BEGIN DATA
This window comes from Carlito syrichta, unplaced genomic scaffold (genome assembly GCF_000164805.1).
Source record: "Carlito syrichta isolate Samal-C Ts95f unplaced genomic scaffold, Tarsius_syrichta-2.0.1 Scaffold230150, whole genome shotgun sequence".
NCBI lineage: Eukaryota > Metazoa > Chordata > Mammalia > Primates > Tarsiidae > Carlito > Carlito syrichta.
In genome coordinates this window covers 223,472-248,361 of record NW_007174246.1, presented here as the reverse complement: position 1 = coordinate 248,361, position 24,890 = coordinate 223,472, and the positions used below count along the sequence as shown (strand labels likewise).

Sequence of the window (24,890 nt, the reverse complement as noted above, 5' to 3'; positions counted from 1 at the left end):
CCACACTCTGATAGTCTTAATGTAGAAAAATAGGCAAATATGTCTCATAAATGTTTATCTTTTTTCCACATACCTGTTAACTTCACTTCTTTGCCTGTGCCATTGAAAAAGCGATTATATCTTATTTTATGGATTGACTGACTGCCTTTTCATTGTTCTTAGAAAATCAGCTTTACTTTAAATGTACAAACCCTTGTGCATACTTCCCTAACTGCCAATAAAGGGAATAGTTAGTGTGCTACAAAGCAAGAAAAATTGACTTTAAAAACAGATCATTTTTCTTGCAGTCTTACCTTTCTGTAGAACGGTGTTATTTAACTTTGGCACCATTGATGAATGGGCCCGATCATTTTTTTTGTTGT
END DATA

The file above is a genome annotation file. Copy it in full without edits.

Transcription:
This window comes from Carlito syrichta, unplaced genomic scaffold (genome assembly GCF_000164805.1).
Source record: "Carlito syrichta isolate Samal-C Ts95f unplaced genomic scaffold, Tarsius_syrichta-2.0.1 Scaffold230150, whole genome shotgun sequence".
NCBI lineage: Eukaryota > Metazoa > Chordata > Mammalia > Primates > Tarsiidae > Carlito > Carlito syrichta.
In genome coordinates this window covers 223,472-248,361 of record NW_007174246.1, presented here as the reverse complement: position 1 = coordinate 248,361, position 24,890 = coordinate 223,472, and the positions used below count along the sequence as shown (strand labels likewise).

Sequence of the window (24,890 nt, the reverse complement as noted above, 5' to 3'; positions counted from 1 at the left end):
CCACACTCTGATAGTCTTAATGTAGAAAAATAGGCAAATATGTCTCATAAATGTTTATCTTTTTTCCACATACCTGTTAACTTCACTTCTTTGCCTGTGCCATTGAAAAAGCGATTATATCTTATTTTATGGATTGACTGACTGCCTTTTCATTGTTCTTAGAAAATCAGCTTTACTTTAAATGTACAAACCCTTGTGCATACTTCCCTAACTGCCAATAAAGGGAATAGTTAGTGTGCTACAAAGCAAGAAAAATTGACTTTAAAAACAGATCATTTTTCTTGCAGTCTTACCTTTCTGTAGAACGGTGTTATTTAACTTTGGCACCATTGATGAATGGGCCCGATCATTTTTTTTGTTGT